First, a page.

23 September 2016
From the High Commissioner's Desk - White Ships and Grey Ships
After much planning and preparation, next Friday Gizo will receive a visit from the Australia-based cruise ship, Pacific Eden. The ship will also visit Honiara the following day. As regular readers of this column would know, one of my priorities as High Commissioner has been trying to help kick-start the cruise industry in Solomon Islands.
While the country has long received intermittent visits from cruise ships, the Pacific Eden’s visit will mark the beginning of regular, scheduled cruise ship visits to Solomon Islands. It’ll also be the first time a ship of its size (capable of carrying 1,500 passengers) will call at a provincial centre outside Honiara.
I know that the government and people of Western Province have made an enormous effort to ensure that this first visit is successful. I’m confident that it will be, and that we’ll look back on this visit in years to come as the dawn of a new era for tourism in Solomon Islands. Before too long, I hope we’ll see more and more of these huge white ships bringing thousands of tourists to Honiara, Gizo and many other locations throughout the country.
Speaking of ships, many readers would have seen some grey ships belonging to the Royal Australian Navy sailing to and from Honiara over the past week and a half. HMAS Huon and HMAS Diamantina are here to participate in Operation Render Safe 2016, a multi-country operation to help clear unexploded ordnance from the Second World War.
In addition to the Australian ships and personnel, the operation also involves military personnel from New Zealand, Canada, the UK and the US. Operating under Australian command, the 170-plus military personnel are working alongside the RSIPF’s highly skilled Explosive Ordnance Disposal team.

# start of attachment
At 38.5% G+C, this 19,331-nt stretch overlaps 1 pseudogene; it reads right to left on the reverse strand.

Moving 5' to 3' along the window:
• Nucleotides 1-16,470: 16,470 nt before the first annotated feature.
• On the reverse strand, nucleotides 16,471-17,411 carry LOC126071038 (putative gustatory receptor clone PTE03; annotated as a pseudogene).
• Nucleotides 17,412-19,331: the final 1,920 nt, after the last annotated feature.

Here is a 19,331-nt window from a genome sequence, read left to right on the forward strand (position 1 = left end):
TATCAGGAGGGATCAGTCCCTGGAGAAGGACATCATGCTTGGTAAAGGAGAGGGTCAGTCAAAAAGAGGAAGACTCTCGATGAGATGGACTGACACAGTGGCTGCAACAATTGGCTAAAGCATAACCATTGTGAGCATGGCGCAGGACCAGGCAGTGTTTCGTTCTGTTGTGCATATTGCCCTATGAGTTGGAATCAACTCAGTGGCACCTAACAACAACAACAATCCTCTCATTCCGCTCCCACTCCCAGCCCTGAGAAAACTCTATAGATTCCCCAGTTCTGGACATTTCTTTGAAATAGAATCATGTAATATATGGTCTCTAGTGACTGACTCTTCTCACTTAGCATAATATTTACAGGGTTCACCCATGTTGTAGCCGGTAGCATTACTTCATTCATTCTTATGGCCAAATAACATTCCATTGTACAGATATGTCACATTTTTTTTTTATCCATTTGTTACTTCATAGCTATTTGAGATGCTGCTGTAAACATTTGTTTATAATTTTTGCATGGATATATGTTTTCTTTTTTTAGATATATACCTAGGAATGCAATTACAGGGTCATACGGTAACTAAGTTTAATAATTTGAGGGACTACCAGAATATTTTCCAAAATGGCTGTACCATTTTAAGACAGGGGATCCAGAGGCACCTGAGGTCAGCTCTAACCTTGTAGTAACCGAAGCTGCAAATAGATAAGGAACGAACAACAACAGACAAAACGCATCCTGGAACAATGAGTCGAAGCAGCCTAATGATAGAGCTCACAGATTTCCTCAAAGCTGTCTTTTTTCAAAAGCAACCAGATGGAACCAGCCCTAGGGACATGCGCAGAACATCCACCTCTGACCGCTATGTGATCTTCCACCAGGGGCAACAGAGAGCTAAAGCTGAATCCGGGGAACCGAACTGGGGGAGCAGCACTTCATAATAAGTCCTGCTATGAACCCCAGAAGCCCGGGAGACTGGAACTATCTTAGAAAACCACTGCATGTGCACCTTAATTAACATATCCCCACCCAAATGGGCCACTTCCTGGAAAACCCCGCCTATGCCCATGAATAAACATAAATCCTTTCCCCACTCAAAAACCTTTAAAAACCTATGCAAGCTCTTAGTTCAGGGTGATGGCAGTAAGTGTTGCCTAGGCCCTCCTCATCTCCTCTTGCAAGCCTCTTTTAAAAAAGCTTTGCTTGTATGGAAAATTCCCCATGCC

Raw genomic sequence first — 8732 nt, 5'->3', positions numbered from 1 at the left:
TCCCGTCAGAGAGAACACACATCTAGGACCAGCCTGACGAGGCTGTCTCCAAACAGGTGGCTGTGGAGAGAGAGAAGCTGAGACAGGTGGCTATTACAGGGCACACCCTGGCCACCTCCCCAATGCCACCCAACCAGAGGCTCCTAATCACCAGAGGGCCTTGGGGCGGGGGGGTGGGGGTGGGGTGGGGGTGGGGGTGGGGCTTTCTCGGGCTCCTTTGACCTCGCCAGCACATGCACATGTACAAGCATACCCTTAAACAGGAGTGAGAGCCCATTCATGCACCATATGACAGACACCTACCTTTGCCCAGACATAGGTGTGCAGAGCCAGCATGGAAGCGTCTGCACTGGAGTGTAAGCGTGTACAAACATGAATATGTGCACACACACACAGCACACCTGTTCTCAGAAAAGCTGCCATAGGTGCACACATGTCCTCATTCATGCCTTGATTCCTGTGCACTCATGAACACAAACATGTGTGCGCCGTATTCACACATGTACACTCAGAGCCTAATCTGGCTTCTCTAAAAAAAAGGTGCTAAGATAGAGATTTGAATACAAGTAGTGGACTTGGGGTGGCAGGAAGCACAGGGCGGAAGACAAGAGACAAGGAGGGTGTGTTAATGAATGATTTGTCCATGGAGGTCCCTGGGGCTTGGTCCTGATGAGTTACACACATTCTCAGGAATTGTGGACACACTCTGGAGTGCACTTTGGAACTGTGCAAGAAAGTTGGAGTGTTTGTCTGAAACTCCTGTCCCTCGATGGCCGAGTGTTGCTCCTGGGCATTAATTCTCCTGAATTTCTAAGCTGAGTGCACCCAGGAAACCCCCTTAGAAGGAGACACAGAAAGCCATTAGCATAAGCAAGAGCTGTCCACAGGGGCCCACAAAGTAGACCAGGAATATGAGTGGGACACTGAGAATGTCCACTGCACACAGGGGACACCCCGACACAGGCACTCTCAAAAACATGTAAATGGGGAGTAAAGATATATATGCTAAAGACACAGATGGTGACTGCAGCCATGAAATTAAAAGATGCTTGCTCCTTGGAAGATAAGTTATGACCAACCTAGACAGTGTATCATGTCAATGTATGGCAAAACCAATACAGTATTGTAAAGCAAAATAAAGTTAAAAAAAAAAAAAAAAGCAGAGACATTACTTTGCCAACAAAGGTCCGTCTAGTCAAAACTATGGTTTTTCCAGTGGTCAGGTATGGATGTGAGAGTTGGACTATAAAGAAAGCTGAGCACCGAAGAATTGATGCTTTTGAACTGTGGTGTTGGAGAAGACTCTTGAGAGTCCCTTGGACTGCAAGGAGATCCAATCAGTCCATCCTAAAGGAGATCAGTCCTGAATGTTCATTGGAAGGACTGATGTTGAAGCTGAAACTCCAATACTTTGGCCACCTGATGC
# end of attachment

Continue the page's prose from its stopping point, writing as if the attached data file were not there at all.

Already, the personnel involved in Operation Render Safe have found and ‘rendered safe’ hundreds of shells, bombs and other items of explosive ordnance from Guadalcanal, the Floridas and the Russells. It’s difficult and dangerous work, but it all helps to make Solomon Islands a safer place.
I was delighted last week to welcome my new Deputy High Commissioner, Michael Hassett. One of his main tasks will be coordinating our A$92 million bilateral aid program. It’s a big job, keeping track of all our investments in health, education, infrastructure, agriculture, rural development and so on. But Michael is a very experienced operator and has already thrown himself into the role. If you see Michael around town, please make him feel welcome to the Hapi Isles.
If you happen to be on the road around Tasahe early in the mornings, you might occasionally see me jogging along at a slow and steady pace. Although I’ll be puffing like a steam train and might look like I’m in severe pain, fear not – I’m just in training for the G’day Solomon Islands Fun Run!
This year’s Fun Run will be held on 22 October. Collect a registration form from the Australian High Commission on Mud Alley and register now for a free T-shirt